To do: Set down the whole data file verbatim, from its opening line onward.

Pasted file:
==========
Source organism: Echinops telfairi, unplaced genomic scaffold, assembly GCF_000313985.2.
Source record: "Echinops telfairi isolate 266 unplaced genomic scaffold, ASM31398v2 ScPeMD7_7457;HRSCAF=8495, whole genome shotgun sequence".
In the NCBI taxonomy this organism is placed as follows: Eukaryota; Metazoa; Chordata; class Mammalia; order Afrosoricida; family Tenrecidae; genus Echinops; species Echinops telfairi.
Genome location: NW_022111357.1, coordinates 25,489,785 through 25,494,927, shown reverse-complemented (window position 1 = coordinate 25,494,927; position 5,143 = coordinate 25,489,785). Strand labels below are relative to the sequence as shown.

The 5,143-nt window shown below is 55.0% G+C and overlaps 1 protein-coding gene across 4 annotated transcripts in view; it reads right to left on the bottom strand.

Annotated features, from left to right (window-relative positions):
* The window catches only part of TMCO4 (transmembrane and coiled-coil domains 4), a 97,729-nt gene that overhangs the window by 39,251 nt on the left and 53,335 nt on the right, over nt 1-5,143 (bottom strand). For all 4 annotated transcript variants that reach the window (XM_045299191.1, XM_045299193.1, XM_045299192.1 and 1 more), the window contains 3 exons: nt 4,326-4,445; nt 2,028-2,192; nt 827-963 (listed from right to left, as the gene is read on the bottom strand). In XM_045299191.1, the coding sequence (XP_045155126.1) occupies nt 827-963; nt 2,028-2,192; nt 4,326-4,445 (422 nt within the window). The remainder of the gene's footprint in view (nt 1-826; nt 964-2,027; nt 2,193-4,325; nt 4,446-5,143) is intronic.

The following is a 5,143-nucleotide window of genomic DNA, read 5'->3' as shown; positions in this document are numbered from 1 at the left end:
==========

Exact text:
Source organism: Echinops telfairi, unplaced genomic scaffold, assembly GCF_000313985.2.
Source record: "Echinops telfairi isolate 266 unplaced genomic scaffold, ASM31398v2 ScPeMD7_7457;HRSCAF=8495, whole genome shotgun sequence".
In the NCBI taxonomy this organism is placed as follows: Eukaryota; Metazoa; Chordata; class Mammalia; order Afrosoricida; family Tenrecidae; genus Echinops; species Echinops telfairi.
Genome location: NW_022111357.1, coordinates 25,489,785 through 25,494,927, shown reverse-complemented (window position 1 = coordinate 25,494,927; position 5,143 = coordinate 25,489,785). Strand labels below are relative to the sequence as shown.

The 5,143-nt window shown below is 55.0% G+C and overlaps 1 protein-coding gene across 4 annotated transcripts in view; it reads right to left on the bottom strand.

Annotated features, from left to right (window-relative positions):
* The window catches only part of TMCO4 (transmembrane and coiled-coil domains 4), a 97,729-nt gene that overhangs the window by 39,251 nt on the left and 53,335 nt on the right, over nt 1-5,143 (bottom strand). For all 4 annotated transcript variants that reach the window (XM_045299191.1, XM_045299193.1, XM_045299192.1 and 1 more), the window contains 3 exons: nt 4,326-4,445; nt 2,028-2,192; nt 827-963 (listed from right to left, as the gene is read on the bottom strand). In XM_045299191.1, the coding sequence (XP_045155126.1) occupies nt 827-963; nt 2,028-2,192; nt 4,326-4,445 (422 nt within the window). The remainder of the gene's footprint in view (nt 1-826; nt 964-2,027; nt 2,193-4,325; nt 4,446-5,143) is intronic.

The following is a 5,143-nucleotide window of genomic DNA, read 5'->3' as shown; positions in this document are numbered from 1 at the left end: